One of the more insidious aspects that came out of the February 12 final regulation is a requirement that in order for employers with 50 to 99 employees to receive “transition relief” to comply with ObamaCare, they must certify under penalty of perjury to the federal government that they have not reduced their workforce force or eliminated or materially reduced health coverage if any insurance was offered as of Feb. 9, 2014.  This requirement can be found in IRS’s “Question and Answers on Employer Shared Responsibility Provisions Under the Affordable Care Act” document, question number 34.

Fox News, CNBC, Bloomberg News, and the Washington Times were a few of the news outlets that found the certification requirement newsworthy.  CNBC wrote that Obama Administration “officials said that any business claiming they are eligible for the new one-year delay because they have fewer than 100 workers must certify, under penalty of perjury, that it had not reduced its workforce merely to qualify for that exemption.”

Here is what Fox said:

Is the latest delay of ObamaCare regulations politically motivated?  Consider what administration officials announcing the new exemption for medium-sized employers had to say about firms that might fire workers to get under the threshold and avoid hugely expensive new requirements of the law.  Obama officials made clear in a press briefing that firms would not be allowed to lay off workers to get into the preferred class of those businesses with 50 to 99 employees.  How will the feds know what employers were thinking when hiring and firing?  Simple.  Firms will be required to certify to the IRS – under penalty of perjury – that ObamaCare was not a motivating factor in their staffing decisions.  To avoid ObamaCare costs you must swear that you are not trying to avoid ObamaCare costs.  You can duck the law, but only if you promise not to say so.

What could be some of the reasons for the certification?  There could be several according to several healthcare policy wonks.

It’s been predicted that millions of cancellations of health insurance policies in the small group and individual market will come to fruition throughout 2014 because they do not comply with ObamaCare’s pricy mandatory essential benefit package.  (For example, single men and menopausal women are required to have coverage for maternity and pediatric care.)  Many cancellations will occur in October, just a month before the 2014 mid-term elections.  Could the Obama Administration be trying to stem the flow of cancellations so soon before an election?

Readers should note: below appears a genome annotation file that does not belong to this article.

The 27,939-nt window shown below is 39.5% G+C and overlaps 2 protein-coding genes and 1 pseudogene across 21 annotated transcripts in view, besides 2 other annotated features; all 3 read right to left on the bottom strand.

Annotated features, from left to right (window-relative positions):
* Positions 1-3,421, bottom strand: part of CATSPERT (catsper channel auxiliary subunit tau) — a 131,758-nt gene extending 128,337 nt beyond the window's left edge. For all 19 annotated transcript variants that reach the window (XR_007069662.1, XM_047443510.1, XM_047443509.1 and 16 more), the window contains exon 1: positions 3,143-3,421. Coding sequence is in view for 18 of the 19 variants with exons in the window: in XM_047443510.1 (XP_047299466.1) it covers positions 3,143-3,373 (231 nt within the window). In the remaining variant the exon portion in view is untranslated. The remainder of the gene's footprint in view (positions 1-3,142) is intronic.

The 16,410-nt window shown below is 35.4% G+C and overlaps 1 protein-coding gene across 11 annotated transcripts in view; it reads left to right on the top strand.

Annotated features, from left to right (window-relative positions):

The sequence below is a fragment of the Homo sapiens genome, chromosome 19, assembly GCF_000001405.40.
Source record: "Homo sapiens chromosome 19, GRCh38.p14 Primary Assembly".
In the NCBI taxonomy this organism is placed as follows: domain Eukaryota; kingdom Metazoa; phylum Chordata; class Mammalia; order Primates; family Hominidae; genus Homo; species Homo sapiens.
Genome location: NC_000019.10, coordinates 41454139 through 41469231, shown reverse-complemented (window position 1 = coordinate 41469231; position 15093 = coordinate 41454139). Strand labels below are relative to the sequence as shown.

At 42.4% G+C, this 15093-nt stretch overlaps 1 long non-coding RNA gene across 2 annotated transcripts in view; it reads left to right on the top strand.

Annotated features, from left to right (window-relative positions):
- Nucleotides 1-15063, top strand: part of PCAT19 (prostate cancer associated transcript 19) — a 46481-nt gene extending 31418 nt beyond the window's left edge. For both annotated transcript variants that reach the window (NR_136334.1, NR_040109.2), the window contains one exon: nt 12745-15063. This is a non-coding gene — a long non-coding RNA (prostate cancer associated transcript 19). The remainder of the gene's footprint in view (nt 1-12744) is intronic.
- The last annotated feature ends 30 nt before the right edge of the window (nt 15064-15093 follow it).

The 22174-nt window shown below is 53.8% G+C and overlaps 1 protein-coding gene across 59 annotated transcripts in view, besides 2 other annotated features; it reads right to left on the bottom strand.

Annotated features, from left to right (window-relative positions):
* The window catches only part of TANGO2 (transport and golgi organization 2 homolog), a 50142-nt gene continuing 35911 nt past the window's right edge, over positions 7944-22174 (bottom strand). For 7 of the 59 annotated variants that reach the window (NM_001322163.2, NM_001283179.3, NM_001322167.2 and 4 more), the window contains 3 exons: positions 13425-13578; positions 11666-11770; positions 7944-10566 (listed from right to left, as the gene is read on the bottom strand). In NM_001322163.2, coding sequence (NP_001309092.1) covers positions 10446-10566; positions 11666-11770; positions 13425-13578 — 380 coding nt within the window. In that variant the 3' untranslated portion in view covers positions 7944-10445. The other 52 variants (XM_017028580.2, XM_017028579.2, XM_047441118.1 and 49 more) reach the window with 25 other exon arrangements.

Some argue that even if businesses certify falsely that the changes they made to their workforce numbers or insurance coverage had nothing to do with the ObamaCare mandates in order to get transition relief, the IRS will not come after them.  What the administration really wants is to be able to do is hold up thousands of certifications just before the elections and declare any cancelled insurance policies or lay-offs were not due to ObamaCare’s mandates – the causes were for “bona fide business reasons.”

But others express concern that IRS officials could go after a few companies, based on what employees may report to them or what they see in the news and make examples of them, thus forcing other employers to not drop insurance coverage or lay-off workers just before the election.  After all, this is the administration in which an EPA official, Region VI Administrator Al Armendariz, said one way to keep oil and gas companies obedient is to do what the Romans did when they first entered a town.  He said the Romans would, “find the first five guys they saw and they’d crucify them…then, you know, that town was really easy to manage for the next few years…it’s a deterrent factor.”

To add more to the mix, Robert Laszewski, a health insurance specialist, said in his Health Care Policy and Marketplace Review blog that, “For employers with more than 50 workers this is a delay not a fix.  Employers will only now up the pressure to change the law completely, knowing they have the administration on the political run over these issues.  And, small employers will still have to comply with the very costly minimum benefit mandates -- really the biggest complaint they have had.  Just exactly what is the Obama administration accomplishing with a delay?”

It’s hard to know exactly but what is known is thousands of employers have some tough decisions ahead of them and this is only the beginning on how to live with the ObamaCare python.